Everything You Need to Know About Parental Alienation in TX

Parental Alienation

Child custody disputes are often the most contentious part of divorce and paternity cases. The outcome of your custody case could set the tone for your family dynamic moving forward, so securing an equitable custody arrangement that furthers your child's best interests is of paramount importance.

Unfortunately, parents sometimes attempt to turn their child(ren) against their co-parent during custody battles, either to secure more time with them, or to "punish" their ex. Understanding parental alienation, and how to avoid it, can help you create the healthiest custody arrangement for your family.

What Is Parental Alienation?

Parental alienation occurs when a parent attempts to manipulate a child against their other parent. While acts of parental alienation are often committed directly, parents without custody also sometimes try to use relatives (like a stepparent or uncle) to manipulate their child.

Parental alienation often manifests in a couple of different ways:

The "Good Cop, Bad Cop" Dynamic

Sometimes, parents intentionally (or unwittingly) create a "good cop, bad cop" dynamic in their custody arrangement. In this scenario, the child generally "sides" with one parent, indicating they prefer to spend time with them.

Sometimes, a child's preferences are justified. For example, if a parent over-disciplines their child, the child may rightfully want to avoid a needlessly punitive authority figure. However, when a child avoids one parent for ungrounded or unjustified reasons, it may be a result of parental alienation.

Children "Torn" Between Their Parents

Another dynamic that sometimes develops is a child feeling that they have to "choose" between their parents. This situation is more likely to be the result of intentional parental alienation than the "good cop, bad cop" dynamic.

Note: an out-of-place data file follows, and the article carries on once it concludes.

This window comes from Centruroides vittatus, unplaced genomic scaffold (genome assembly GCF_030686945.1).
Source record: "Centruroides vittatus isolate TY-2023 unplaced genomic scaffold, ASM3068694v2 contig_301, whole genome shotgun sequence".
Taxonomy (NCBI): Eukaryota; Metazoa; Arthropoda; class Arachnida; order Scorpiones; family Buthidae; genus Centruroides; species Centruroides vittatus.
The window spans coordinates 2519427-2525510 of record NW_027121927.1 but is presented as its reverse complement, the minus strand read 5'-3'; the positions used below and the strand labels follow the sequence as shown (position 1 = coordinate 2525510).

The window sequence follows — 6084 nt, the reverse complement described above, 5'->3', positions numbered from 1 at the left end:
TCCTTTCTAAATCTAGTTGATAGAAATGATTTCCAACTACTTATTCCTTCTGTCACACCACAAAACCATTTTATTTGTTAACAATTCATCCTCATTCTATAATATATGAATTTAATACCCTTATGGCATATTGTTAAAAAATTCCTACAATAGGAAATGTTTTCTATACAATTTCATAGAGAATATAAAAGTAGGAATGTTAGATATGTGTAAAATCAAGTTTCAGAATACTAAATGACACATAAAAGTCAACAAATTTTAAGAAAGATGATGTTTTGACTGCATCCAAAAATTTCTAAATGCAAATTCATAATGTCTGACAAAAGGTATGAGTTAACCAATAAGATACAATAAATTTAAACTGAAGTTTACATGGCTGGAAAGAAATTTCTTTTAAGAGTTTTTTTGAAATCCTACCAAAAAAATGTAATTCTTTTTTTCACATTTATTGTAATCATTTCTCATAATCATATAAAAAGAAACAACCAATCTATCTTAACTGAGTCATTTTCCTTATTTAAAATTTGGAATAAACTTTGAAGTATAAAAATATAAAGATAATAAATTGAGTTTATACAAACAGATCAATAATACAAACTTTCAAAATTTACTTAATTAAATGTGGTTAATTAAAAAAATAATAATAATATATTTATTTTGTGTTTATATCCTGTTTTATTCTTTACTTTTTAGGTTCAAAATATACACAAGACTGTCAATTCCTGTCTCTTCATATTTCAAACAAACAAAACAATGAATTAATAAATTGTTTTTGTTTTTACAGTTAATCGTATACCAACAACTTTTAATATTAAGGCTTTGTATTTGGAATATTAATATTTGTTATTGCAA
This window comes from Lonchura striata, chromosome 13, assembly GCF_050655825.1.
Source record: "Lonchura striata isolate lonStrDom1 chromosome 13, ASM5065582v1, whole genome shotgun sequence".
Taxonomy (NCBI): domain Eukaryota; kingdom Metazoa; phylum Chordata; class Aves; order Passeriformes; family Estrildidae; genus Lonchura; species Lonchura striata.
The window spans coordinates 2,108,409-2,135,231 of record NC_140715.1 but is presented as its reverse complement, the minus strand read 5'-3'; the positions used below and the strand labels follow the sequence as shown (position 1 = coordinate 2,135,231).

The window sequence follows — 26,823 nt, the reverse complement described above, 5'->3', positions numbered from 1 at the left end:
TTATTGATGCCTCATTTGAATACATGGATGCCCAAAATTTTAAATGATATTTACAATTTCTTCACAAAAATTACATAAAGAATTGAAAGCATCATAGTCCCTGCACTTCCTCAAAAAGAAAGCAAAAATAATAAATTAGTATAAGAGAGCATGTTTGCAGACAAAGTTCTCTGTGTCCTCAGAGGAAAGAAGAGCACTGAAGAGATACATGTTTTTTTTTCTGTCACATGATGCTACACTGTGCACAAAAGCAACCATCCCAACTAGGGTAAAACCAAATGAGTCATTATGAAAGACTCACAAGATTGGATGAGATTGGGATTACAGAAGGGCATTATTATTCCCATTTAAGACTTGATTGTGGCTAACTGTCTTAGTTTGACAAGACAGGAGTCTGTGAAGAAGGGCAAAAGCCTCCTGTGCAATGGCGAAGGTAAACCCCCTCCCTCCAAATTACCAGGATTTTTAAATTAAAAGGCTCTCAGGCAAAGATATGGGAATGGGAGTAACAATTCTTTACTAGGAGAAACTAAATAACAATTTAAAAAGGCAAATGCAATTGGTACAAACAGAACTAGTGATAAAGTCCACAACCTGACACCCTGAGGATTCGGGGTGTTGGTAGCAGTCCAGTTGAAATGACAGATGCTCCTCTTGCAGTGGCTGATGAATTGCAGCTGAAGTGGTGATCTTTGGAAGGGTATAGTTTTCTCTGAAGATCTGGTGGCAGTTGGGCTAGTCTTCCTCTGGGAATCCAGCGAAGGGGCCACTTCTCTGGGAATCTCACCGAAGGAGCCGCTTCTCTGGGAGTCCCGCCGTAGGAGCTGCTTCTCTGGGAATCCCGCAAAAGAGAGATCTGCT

A child may feel torn between their parents if the parents involve the child in arguments they have with one another, or openly disparage each other in front of the child. These circumstances can result in the child feeling as though they have to "side" with one of their parents.

Open Alienation

In more extreme cases, a parent may purposefully and openly try and “turn” their child against the other parent. Sometimes, parents who engage in parental alienation during custody battles try and "coach" their child to say negative things about the other parent to the judge presiding over the case. Parents who do this are typically attempting to get a more favorable custody arrangement by showing the court how much their child "dislikes" the other parent.

In other situations, a parent may engage in parental alienation after the custody arrangement is finalized. Parents may do this as a way to try and "get back" at their ex, or to try and manufacture grounds for modifying the existing custody arrangement.

Signs of Parental Alienation

If your child displays the following behavior, their other parent may be engaging in parental alienation: